This brought up some painful things for me. I can't count how many times I was teased for being a "crybaby"...Specifically by my siblings, it was a family joke that I was uber emotional. I remember many times crying into my pillow because I HAD to cry but didn't want any one to hear and make fun of me. I remember after a spanking I'd cry and scream and my parents (yes it probably was way over the top, I tend to be that way ). They would get angry at my "disrespect" and ask me if I wanted another spanking. That I better "dry up" or I'd be getting another one. I guess per Dobson you're supposed to spank the child and then comfort them and hug and hold them and reaffirm your love aftewards.
But after a spanking I didn't want to be hugged and held- from what I remember, I was hurt angry, enraged on a couple of occassions. I'd cry so hard I'd almost throw up. My parents viewed this as manipulative and got angrier at me and either left me alone or I know a couple times I got another spanking. My parents weren't ogres, they really were not big spankers at least compared to the other parents in the circles we were in. And they were pretty crunchy in a lot of other ways (homeschool, homebirth, all 5 kids breastfed, co-slept for at least the first few months etc.). They made mistakes. And those moments were a very small part of my childhood.
But they stand out so strongly in my mind - especially now that I'm a mother of an emotional toddler I feel those bad experiences so much stronger than I ever did. Before RJ was born I know I would have said' My parents spanked me, and I turned out okay"...Actually I'm pretty sure I DID say that on a few occassions. And I also know now that I'm grown and married and parenting my own children how deeply those spankings and interactions effected me. I can see how clearly they contributed to my being the emotionally constipated person I am today. A person now, trying to raise children in relationship. A relationship that will allow candid show of emotion- even loud and some what ugly emotion. A realtionship that will hopefully teach ME and my children how to express emotion in a healthy respectful way. NOT stuff it! Ask my husband I am the queen of stuffing it- untill I blow up that he took a wrong turn and cry for an hour over a stupid comment...Yup real healthy!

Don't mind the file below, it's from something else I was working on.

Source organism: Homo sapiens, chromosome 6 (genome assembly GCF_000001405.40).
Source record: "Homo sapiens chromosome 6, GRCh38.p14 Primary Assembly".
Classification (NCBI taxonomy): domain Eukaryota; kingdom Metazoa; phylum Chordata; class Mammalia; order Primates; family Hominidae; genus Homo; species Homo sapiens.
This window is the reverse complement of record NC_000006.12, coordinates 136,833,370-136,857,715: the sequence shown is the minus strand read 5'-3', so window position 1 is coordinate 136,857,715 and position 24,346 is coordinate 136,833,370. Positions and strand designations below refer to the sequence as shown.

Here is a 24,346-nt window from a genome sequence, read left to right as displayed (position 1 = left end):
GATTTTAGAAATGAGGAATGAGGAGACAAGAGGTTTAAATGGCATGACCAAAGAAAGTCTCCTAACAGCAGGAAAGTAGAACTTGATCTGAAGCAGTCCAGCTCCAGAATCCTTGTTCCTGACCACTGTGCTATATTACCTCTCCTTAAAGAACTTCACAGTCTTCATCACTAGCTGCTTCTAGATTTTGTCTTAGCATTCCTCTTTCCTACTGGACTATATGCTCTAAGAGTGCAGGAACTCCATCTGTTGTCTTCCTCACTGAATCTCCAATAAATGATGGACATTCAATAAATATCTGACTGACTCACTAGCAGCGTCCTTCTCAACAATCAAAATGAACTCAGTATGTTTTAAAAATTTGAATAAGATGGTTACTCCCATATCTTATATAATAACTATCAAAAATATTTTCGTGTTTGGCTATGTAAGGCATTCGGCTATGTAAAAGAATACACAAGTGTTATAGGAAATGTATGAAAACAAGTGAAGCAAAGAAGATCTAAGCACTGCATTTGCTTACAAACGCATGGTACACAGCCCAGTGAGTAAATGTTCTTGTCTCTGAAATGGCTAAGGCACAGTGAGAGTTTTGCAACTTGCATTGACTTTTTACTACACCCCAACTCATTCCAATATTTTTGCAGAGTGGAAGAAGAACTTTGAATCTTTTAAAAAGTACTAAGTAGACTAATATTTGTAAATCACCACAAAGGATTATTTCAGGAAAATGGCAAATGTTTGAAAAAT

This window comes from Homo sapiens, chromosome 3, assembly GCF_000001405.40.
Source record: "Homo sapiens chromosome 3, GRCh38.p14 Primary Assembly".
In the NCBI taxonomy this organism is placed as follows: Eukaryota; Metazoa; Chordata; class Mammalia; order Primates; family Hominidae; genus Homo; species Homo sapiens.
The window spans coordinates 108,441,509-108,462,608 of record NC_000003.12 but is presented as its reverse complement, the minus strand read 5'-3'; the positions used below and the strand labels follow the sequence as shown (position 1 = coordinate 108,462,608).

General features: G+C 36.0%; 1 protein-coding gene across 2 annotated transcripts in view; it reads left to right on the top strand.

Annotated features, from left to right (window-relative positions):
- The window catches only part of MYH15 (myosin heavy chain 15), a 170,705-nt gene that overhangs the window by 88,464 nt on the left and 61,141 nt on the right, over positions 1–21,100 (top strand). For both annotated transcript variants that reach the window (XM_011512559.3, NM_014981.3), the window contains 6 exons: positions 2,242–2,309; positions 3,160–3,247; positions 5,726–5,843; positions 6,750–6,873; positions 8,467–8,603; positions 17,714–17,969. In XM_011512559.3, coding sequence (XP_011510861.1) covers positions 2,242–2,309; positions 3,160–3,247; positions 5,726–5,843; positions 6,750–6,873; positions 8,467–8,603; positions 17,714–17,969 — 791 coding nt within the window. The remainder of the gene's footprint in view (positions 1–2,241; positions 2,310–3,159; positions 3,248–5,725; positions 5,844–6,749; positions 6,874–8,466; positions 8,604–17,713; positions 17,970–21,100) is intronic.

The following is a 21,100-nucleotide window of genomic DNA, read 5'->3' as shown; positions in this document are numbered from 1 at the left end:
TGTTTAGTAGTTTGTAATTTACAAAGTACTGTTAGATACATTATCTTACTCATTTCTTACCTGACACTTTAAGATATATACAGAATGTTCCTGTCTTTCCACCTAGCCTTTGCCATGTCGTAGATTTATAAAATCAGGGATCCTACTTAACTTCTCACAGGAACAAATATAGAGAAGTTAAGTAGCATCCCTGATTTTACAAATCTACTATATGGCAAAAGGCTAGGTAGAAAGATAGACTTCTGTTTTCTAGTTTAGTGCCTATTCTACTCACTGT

Read: "Children are often full of deep feelings that they can't get out. The real emotion is just too intense to handle. So they pick some little thing to get upset about, a pretext." (p 226)
All of this challenged me, especially at this point where RJ seems to cry over nothing so many hours of the week. Her big feelings are sometimes infuriating and exhausting - I don't know how to fix it and the sound is downright annoying (not to mention LOUD).
But I can choose to see the expression of feelings as obnoxious and over the top...Or I can embrace it, help her finish it out...And hopefully (please Lord!) guide her in experssing her feelings in a healthy way as she grows.
I should see the tears as an opportunity to connect